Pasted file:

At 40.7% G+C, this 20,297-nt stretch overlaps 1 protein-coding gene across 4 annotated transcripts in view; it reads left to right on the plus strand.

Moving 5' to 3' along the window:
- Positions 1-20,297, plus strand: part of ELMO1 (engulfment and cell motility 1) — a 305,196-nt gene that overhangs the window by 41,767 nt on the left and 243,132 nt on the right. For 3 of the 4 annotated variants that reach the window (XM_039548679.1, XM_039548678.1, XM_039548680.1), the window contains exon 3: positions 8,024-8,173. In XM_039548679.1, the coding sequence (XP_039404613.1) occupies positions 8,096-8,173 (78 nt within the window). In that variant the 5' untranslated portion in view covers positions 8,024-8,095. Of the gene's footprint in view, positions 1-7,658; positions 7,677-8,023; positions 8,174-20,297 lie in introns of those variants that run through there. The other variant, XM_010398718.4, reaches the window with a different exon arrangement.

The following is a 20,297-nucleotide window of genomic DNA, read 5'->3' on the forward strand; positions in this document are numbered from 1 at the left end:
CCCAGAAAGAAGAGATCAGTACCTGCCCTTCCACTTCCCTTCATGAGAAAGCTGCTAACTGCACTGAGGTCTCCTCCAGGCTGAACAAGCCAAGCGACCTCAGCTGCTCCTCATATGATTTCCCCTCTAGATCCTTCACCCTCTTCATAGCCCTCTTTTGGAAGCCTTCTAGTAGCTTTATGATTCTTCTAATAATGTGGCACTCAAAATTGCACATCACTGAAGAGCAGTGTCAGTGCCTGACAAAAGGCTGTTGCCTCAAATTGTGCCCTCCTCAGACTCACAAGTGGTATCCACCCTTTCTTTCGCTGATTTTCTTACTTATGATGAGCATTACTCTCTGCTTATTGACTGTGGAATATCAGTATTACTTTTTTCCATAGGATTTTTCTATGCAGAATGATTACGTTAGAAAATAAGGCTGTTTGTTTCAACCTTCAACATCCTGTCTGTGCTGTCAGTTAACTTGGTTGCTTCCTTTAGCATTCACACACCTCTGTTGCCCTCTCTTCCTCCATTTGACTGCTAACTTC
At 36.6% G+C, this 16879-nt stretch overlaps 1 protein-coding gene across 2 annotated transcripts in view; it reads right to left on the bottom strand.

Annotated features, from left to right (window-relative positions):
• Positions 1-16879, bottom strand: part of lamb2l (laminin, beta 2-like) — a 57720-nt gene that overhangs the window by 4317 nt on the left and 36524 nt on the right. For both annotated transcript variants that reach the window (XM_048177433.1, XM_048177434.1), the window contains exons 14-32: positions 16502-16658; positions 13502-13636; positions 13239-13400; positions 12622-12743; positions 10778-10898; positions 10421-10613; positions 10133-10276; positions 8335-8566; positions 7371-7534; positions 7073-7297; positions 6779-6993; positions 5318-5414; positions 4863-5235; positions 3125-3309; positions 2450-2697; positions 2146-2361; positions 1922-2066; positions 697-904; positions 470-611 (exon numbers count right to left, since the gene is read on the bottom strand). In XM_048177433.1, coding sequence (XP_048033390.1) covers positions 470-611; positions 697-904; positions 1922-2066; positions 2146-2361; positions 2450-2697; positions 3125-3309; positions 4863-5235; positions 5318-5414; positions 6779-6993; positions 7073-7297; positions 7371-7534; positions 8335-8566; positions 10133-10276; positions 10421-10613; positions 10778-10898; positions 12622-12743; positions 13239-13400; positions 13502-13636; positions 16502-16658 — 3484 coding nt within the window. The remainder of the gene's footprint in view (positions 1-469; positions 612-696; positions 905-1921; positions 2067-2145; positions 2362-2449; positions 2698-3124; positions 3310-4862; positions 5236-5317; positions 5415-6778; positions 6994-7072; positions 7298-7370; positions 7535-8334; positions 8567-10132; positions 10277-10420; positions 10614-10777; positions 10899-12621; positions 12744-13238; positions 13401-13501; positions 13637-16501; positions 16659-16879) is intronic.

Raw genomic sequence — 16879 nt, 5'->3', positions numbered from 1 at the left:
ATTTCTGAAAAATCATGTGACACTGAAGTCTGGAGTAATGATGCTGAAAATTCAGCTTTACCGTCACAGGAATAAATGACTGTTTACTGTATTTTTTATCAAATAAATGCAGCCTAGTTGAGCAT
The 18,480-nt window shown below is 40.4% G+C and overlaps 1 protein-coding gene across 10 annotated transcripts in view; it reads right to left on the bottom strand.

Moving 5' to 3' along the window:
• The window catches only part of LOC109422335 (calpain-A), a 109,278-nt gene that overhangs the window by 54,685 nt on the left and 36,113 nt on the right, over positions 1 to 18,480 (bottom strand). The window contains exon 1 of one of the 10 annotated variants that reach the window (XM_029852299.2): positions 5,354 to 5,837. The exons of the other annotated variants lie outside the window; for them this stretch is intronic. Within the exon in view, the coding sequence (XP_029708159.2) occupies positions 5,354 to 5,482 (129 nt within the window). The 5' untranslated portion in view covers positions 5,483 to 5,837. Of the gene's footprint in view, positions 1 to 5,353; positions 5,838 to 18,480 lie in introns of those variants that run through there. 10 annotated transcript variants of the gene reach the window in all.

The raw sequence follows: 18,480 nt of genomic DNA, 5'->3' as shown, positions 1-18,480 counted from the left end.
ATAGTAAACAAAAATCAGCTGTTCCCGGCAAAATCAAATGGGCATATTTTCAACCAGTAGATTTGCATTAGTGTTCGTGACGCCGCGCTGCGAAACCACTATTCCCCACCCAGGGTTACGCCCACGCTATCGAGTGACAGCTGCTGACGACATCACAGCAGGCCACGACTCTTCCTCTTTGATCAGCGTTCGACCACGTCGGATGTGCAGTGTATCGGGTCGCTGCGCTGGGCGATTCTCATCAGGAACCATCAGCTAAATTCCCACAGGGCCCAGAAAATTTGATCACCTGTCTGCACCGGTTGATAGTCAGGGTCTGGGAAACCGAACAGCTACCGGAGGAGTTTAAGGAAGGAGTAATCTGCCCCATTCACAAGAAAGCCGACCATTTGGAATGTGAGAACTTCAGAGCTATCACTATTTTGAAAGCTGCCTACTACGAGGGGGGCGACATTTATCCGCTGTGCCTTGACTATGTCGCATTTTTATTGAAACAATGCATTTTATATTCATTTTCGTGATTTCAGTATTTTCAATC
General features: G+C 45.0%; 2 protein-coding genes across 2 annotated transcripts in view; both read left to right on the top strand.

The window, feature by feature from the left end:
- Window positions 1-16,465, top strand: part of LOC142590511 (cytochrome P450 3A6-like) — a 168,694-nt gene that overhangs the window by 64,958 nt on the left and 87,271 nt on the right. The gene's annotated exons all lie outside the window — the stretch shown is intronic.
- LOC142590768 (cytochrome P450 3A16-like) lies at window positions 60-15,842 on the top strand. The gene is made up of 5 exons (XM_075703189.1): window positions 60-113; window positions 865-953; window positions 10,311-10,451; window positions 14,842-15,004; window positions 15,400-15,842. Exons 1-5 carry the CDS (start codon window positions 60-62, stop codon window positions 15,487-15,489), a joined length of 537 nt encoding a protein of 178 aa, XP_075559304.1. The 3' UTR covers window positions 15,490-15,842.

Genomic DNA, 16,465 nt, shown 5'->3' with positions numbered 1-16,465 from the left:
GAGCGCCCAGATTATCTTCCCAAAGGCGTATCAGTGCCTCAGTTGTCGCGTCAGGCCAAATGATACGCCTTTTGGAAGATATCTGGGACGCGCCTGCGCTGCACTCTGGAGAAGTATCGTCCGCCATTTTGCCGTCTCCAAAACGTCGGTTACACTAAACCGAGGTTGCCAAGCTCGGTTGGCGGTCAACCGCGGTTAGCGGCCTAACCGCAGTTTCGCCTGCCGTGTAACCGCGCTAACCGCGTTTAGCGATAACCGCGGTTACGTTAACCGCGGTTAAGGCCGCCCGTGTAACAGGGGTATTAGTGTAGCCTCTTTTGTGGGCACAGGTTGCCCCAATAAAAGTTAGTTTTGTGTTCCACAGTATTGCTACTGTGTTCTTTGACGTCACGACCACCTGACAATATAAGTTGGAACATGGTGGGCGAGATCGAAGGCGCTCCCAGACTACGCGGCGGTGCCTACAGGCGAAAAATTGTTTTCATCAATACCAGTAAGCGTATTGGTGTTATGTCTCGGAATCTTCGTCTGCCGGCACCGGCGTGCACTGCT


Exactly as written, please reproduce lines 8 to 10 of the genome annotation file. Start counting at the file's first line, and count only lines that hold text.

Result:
• Positions 1-16879, bottom strand: part of lamb2l (laminin, beta 2-like) — a 57720-nt gene that overhangs the window by 4317 nt on the left and 36524 nt on the right. For both annotated transcript variants that reach the window (XM_048177433.1, XM_048177434.1), the window contains exons 14-32: positions 16502-16658; positions 13502-13636; positions 13239-13400; positions 12622-12743; positions 10778-10898; positions 10421-10613; positions 10133-10276; positions 8335-8566; positions 7371-7534; positions 7073-7297; positions 6779-6993; positions 5318-5414; positions 4863-5235; positions 3125-3309; positions 2450-2697; positions 2146-2361; positions 1922-2066; positions 697-904; positions 470-611 (exon numbers count right to left, since the gene is read on the bottom strand). In XM_048177433.1, coding sequence (XP_048033390.1) covers positions 470-611; positions 697-904; positions 1922-2066; positions 2146-2361; positions 2450-2697; positions 3125-3309; positions 4863-5235; positions 5318-5414; positions 6779-6993; positions 7073-7297; positions 7371-7534; positions 8335-8566; positions 10133-10276; positions 10421-10613; positions 10778-10898; positions 12622-12743; positions 13239-13400; positions 13502-13636; positions 16502-16658 — 3484 coding nt within the window. The remainder of the gene's footprint in view (positions 1-469; positions 612-696; positions 905-1921; positions 2067-2145; positions 2362-2449; positions 2698-3124; positions 3310-4862; positions 5236-5317; positions 5415-6778; positions 6994-7072; positions 7298-7370; positions 7535-8334; positions 8567-10132; positions 10277-10420; positions 10614-10777; positions 10899-12621; positions 12744-13238; positions 13401-13501; positions 13637-16501; positions 16659-16879) is intronic.

Raw genomic sequence — 16879 nt, 5'->3', positions numbered from 1 at the left:
ATTTCTGAAAAATCATGTGACACTGAAGTCTGGAGTAATGATGCTGAAAATTCAGCTTTACCGTCACAGGAATAAATGACTGTTTACTGTATTTTTTATCAAATAAATGCAGCCTAGTTGAGCAT